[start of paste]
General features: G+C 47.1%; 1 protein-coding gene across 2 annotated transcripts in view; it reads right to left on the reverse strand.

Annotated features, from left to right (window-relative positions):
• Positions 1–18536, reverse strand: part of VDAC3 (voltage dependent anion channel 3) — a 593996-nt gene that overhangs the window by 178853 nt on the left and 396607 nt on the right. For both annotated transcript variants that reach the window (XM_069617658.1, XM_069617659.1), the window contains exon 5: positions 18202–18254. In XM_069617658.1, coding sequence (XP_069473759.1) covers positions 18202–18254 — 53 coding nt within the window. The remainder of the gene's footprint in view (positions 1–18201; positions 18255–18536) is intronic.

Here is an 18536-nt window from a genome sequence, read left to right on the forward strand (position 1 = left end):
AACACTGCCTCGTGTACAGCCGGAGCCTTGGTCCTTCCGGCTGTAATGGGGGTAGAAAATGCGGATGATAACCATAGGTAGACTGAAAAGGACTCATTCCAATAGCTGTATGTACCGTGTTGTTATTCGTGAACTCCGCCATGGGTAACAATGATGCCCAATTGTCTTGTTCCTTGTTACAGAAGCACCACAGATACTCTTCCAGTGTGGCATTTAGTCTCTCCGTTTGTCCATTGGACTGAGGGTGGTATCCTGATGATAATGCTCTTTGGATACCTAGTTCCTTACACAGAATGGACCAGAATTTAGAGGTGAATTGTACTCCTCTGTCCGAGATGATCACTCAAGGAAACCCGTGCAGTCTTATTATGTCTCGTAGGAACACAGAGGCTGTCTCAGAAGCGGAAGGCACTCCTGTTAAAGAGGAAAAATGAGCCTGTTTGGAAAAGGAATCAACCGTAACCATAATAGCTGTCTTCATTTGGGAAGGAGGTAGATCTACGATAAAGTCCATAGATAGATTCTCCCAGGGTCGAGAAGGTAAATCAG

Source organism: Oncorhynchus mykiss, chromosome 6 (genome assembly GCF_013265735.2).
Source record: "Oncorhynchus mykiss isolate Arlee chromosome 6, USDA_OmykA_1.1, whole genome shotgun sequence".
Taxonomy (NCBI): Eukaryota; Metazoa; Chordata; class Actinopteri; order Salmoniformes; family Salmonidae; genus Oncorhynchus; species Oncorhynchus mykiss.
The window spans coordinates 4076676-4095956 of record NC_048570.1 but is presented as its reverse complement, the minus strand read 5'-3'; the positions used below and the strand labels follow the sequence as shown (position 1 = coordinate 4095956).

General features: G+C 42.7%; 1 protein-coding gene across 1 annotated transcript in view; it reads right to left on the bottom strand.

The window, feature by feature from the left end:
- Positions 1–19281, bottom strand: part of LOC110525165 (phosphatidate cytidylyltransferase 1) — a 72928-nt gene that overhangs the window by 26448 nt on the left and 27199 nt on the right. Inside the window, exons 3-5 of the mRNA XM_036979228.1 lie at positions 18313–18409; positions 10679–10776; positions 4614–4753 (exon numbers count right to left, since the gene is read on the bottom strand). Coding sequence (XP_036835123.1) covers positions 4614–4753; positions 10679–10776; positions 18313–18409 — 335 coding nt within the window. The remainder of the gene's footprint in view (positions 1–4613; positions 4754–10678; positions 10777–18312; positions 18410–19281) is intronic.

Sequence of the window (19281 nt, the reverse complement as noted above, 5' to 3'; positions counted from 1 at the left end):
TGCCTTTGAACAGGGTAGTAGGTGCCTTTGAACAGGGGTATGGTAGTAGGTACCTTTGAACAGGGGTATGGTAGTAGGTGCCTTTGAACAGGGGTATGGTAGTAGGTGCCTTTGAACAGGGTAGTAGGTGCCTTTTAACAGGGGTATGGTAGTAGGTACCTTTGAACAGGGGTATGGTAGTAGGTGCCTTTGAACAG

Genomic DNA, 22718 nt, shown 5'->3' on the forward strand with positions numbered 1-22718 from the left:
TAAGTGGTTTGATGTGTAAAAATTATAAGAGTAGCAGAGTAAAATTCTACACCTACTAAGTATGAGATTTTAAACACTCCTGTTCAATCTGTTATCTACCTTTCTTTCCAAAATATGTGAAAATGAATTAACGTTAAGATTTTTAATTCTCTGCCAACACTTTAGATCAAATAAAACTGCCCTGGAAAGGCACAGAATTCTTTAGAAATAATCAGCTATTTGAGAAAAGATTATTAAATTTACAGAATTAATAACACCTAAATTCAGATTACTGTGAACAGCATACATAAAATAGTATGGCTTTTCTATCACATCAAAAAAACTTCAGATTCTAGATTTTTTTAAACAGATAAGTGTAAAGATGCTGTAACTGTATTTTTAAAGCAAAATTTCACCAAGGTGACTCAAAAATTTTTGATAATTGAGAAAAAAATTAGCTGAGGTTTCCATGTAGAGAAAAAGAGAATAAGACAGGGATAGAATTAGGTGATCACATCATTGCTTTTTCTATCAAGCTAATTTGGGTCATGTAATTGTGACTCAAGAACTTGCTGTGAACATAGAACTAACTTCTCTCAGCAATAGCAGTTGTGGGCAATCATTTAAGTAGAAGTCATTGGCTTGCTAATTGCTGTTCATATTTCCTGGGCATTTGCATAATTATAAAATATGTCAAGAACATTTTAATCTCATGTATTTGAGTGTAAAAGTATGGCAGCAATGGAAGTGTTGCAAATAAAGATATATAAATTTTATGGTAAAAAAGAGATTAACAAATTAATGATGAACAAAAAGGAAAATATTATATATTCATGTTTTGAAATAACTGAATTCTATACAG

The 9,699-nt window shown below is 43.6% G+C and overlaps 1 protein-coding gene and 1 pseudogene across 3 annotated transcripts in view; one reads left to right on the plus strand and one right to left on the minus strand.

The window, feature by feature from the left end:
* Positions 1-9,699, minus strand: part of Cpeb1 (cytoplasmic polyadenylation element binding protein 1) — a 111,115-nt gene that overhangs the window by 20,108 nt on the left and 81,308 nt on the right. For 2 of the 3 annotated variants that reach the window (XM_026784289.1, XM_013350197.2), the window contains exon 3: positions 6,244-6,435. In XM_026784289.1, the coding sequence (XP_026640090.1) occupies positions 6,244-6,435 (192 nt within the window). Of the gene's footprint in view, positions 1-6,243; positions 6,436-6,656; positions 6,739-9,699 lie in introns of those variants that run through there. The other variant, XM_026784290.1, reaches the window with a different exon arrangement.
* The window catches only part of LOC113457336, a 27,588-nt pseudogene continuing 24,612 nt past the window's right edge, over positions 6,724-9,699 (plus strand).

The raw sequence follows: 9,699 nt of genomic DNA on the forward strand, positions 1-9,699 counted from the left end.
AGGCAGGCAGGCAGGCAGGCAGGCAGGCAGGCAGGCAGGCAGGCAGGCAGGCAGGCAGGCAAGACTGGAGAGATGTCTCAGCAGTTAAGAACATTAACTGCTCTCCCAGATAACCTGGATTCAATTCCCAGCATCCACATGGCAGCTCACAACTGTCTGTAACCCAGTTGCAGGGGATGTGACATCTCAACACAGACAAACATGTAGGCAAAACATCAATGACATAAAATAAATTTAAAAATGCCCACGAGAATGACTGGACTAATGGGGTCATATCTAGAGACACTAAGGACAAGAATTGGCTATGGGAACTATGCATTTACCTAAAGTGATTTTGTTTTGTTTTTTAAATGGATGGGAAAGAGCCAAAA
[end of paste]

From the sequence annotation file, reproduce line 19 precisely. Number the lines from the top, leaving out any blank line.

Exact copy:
* Positions 1-9,699, minus strand: part of Cpeb1 (cytoplasmic polyadenylation element binding protein 1) — a 111,115-nt gene that overhangs the window by 20,108 nt on the left and 81,308 nt on the right. For 2 of the 3 annotated variants that reach the window (XM_026784289.1, XM_013350197.2), the window contains exon 3: positions 6,244-6,435. In XM_026784289.1, the coding sequence (XP_026640090.1) occupies positions 6,244-6,435 (192 nt within the window). Of the gene's footprint in view, positions 1-6,243; positions 6,436-6,656; positions 6,739-9,699 lie in introns of those variants that run through there. The other variant, XM_026784290.1, reaches the window with a different exon arrangement.